The Final Word on Battlestar Galactica (2009)

Ronald D Moore and David Eick have impressive pedigrees as creators of television SF. I was lucky enough to speak to them just after Battlestar Galactica ended, and go their final thoughts on the series. We also spoke a little about the prequel, Caprica, which at the time we did the interview was being produced. Sadly, it was cancelled before the end of the first season. From Death Ray #18.

All this has happened before, all this will all happen again…

It’s out with the old and in with the new as Battlestar Galactica comes to a final end and production on Caprica ramps up. The Adama clan will be off our screens for the best part of a year, before we are introduced to their immediate ancestors. We were lucky enough to get creators of both shows, Ronald Moore and David Eick, to talk about writing the climax of one, and the beginning of the other.

You’d have to travel halfway to Kobol to find an SF series that has been as consistently good as Battlestar Galactica. Basing their show on TV maverick Glen A Larson’s space-take on the Exodus, veteran SF producers Ronald Moore and David Eick succeeded in crafting a tale fit for our times, an action-packed saga of the near-extinction of humanity, wrapped up with fat agnostic bows. Battlestar’s complexity, cast of diverse characters and willingness to ask some tough questions about religion, loyalty, belief and societies under stress (not to mention some kick-ass space battles) have earned it numerous Emmies, Saturns and Hugos, as well as the prestigious Peabody Award. They kept us guessing until the end, and now it’s over. Not to worry, show creators David Eick and Ronald D Moore have a spin-off, coming soon.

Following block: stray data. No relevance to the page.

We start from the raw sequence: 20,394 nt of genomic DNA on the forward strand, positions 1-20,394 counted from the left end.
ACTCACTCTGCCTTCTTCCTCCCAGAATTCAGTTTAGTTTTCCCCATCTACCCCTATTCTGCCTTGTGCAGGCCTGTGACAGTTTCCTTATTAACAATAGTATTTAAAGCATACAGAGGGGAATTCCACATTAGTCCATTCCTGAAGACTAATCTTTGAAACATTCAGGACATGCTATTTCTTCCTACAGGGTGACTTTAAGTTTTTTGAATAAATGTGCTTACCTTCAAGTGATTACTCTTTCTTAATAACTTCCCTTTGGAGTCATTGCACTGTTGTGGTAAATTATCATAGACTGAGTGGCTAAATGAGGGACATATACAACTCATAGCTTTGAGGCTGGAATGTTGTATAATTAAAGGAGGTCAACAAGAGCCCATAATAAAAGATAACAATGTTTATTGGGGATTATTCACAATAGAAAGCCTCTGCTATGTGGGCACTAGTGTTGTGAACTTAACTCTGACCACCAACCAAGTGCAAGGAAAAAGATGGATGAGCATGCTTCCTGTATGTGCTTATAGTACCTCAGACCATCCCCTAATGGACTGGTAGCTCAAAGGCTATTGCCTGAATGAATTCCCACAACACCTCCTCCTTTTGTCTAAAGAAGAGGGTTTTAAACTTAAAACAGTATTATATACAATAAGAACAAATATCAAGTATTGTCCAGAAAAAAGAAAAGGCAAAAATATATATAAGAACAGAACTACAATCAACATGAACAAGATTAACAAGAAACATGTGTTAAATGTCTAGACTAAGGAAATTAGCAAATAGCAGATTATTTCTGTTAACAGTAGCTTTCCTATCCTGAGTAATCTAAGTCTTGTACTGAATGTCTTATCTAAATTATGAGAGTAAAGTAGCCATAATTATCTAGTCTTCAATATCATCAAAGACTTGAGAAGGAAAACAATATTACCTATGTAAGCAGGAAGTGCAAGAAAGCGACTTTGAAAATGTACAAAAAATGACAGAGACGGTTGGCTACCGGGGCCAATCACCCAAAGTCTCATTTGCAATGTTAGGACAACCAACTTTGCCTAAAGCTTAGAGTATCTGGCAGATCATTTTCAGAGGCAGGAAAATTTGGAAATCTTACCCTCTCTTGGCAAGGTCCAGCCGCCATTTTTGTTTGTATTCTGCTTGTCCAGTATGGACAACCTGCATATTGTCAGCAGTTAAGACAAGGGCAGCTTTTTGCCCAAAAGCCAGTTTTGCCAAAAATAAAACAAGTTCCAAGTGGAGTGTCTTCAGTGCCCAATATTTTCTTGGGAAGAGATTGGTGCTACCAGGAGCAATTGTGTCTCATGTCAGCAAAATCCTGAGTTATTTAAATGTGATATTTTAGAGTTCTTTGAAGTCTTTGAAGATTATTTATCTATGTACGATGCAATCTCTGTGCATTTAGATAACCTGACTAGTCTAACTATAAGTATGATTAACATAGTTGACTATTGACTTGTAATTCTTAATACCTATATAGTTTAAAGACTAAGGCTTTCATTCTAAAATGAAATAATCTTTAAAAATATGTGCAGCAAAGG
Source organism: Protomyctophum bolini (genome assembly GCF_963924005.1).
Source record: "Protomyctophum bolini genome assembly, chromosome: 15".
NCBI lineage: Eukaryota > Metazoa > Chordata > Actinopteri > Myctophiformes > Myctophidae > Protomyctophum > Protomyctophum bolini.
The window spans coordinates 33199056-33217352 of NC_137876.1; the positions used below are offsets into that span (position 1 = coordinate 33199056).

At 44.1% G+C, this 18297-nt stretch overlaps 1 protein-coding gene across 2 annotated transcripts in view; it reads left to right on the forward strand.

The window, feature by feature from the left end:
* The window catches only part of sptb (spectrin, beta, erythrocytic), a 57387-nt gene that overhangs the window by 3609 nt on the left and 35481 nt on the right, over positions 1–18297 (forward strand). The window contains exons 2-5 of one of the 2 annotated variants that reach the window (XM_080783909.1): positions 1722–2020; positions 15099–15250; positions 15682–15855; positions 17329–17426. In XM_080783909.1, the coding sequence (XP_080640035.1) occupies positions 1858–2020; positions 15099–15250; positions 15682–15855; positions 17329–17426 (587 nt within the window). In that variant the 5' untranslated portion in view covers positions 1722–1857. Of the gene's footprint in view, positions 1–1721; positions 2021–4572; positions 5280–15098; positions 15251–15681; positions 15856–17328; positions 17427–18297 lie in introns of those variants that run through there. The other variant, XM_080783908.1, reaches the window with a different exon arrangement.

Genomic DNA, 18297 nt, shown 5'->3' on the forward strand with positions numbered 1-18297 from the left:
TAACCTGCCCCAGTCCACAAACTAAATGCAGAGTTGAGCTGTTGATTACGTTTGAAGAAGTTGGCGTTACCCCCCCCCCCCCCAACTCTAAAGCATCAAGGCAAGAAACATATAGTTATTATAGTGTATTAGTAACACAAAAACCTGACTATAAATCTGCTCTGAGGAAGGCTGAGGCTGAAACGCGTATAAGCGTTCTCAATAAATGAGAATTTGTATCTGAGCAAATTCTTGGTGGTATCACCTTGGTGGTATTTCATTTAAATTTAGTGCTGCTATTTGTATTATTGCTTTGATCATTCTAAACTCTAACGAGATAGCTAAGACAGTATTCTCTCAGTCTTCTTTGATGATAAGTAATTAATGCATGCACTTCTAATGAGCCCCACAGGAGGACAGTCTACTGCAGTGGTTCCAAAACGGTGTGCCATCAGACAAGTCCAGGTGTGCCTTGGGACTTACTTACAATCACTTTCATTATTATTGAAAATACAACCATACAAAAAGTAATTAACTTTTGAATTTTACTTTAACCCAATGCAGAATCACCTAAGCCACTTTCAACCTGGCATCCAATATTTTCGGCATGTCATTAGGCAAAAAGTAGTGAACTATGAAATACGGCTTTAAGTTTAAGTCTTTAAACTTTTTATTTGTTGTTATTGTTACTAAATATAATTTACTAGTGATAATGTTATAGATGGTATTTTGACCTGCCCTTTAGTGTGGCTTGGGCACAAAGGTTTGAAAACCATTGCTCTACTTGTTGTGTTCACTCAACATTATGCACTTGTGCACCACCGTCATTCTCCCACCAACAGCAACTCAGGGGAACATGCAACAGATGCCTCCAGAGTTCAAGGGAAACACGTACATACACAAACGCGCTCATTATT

We spoke to Moore and Eick about the series, where some of its major themes came from, its legacy, the fans and that pesky writers strike that threw US TV for six back in 2007. It’s not just the timing: this really is the last word on Battlestar Galactica.


Death Ray: What are you guys most proud about the series ending?

David Eick: I’m probably most proud of the fact that I think we were able to answer most of the questions that we had raised over the years, to resolve most of the mysteries of the show, and at the same time give a resolution to all the character arcs.